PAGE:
Taihei Kobayashi Went From Homeless To Worth $74 Million
Kobayashi’s company, Sun*, helps startups and other firms to design and create new businesses and products. In July his company went public and its shares have tripled since. Its Tokyo office plans to double its employees to about 130 people this year and a Vietnam office with about 1,300 employees (Sun* now has more than 70 clients.).
Kobayashi was homeless for a year and a half after his parents kicked him out at 17 when he quit a prestigious high school to focus on his band.
“They told me to leave, so I left, and that was that,” he said. “I wanted to live my life doing what I enjoyed.”
Kobayashi ended up spending two winters on the streets of the Shinjuku and Shibuya districts of Tokyo. Eventually he got off the streets and started a job as a software engineer. He was one of the core members in establishing what would become Sun Asterisk, in Vietnam in 2012 (now the CEO).
“The winters were cold,” Kobayashi, 37, said of his experience on the streets. “There may have been times when things felt like hell. But I’ve overcome those times.”
“I might have died,” he said. “I slept anywhere I could,” he said. “About 80% of the time it was somewhere outside.”
Finally at 19, Kobayashi, managed to find shelter when a manager of a live-music club took pity on him and offered him a job and permission to stay at the club (he spent six years there).
Kobayashi eventually was hired and trained as a software engineer and thats when he met Makoto Hirai, one of the founders of Sun*. The two that many programmers were skilled in coding, but few who could come up with working business models. In March 2013 the founding members incorporated Framgia Inc. in Japan, which changed its name to Sun* in 2019.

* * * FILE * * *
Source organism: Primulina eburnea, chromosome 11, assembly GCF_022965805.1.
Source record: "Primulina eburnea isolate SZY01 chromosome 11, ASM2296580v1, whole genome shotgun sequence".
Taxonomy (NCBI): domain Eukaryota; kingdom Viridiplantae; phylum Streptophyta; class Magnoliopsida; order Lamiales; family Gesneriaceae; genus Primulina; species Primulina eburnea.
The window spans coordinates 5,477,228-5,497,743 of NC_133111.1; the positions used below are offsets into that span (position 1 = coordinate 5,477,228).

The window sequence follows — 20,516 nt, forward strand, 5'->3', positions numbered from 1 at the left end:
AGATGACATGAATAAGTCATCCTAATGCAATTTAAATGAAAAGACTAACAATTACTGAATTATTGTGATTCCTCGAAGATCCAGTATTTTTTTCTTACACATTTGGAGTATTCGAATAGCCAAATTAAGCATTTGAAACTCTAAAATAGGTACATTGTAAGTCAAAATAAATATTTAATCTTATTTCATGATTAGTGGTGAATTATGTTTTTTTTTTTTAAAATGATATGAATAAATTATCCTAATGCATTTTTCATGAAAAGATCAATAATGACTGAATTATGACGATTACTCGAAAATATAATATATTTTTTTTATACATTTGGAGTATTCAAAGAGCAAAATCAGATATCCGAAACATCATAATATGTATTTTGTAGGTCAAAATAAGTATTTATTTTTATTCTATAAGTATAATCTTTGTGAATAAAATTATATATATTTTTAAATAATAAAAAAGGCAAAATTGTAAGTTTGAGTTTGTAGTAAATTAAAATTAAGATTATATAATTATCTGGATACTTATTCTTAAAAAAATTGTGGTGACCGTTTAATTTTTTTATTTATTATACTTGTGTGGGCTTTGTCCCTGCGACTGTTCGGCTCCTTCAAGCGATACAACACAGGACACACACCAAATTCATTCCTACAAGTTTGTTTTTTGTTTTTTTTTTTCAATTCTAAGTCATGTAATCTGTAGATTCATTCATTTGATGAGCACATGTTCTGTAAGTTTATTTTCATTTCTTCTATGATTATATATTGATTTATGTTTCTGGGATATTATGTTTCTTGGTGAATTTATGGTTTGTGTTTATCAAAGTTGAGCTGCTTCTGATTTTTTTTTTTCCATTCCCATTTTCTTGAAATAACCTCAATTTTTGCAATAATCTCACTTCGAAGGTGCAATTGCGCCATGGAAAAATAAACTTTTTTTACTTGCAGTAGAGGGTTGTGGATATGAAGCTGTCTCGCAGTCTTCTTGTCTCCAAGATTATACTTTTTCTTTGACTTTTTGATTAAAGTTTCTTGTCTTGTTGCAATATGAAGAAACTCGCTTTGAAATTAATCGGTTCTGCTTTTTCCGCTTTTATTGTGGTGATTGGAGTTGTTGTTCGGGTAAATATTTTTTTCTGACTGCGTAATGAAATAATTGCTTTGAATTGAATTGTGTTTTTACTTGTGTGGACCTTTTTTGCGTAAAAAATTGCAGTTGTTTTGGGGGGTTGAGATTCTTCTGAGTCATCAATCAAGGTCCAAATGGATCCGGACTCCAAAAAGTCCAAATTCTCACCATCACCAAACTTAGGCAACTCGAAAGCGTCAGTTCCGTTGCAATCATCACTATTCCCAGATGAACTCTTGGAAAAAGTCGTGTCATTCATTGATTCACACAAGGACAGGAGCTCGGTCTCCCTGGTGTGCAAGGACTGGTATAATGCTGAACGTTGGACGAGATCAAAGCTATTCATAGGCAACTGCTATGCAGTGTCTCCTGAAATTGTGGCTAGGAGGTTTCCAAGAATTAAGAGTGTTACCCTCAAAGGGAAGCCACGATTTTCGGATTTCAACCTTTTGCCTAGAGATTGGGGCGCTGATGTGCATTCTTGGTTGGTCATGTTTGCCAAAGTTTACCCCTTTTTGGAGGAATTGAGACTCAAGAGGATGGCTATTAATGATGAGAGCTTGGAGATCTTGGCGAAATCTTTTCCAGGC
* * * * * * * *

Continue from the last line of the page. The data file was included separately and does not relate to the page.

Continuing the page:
“Our stance was to commit ourselves to the growth of those startups, regardless of whether it left us mired in losses,” Kobayashi said.
The company is listed in the Tokyo Stock Exchange’s Mothers market for startup firms. Its shares rose almost sixfold to a high in September, taking its market value above $1.4 billion. They’ve since dropped 37%, with the company’s market capitalization dipping back below $1 billion. Kobayashi’s 7.9% stake is worth about $74 million.
“It’s what you’d call a momentum stock,” said Tomoichiro Kubota, a senior market analyst at Matsui Securities Co. in Tokyo, noting its “extremely high” price-to-earnings ratio (200 times earnings and about 20 times book value). “It’ll be impacted by how long the positive trend for the startup Mothers gauge will persist.”
Sun* posted net income of 649 million yen ($6.2 million) on revenue of 3.97 billion yen for the nine months ended September.
Kobayashi said the company is winning business from bigger firms, including those in the blue-chip Nikkei 225 Stock Average (customers include Masayoshi Son’s SoftBank Corp.).
“We want to be aggressive in offering our services to big corporations,” he said. “That’s why we went public.”
“What I want to do now is keep working to realize our company’s vision,” he said.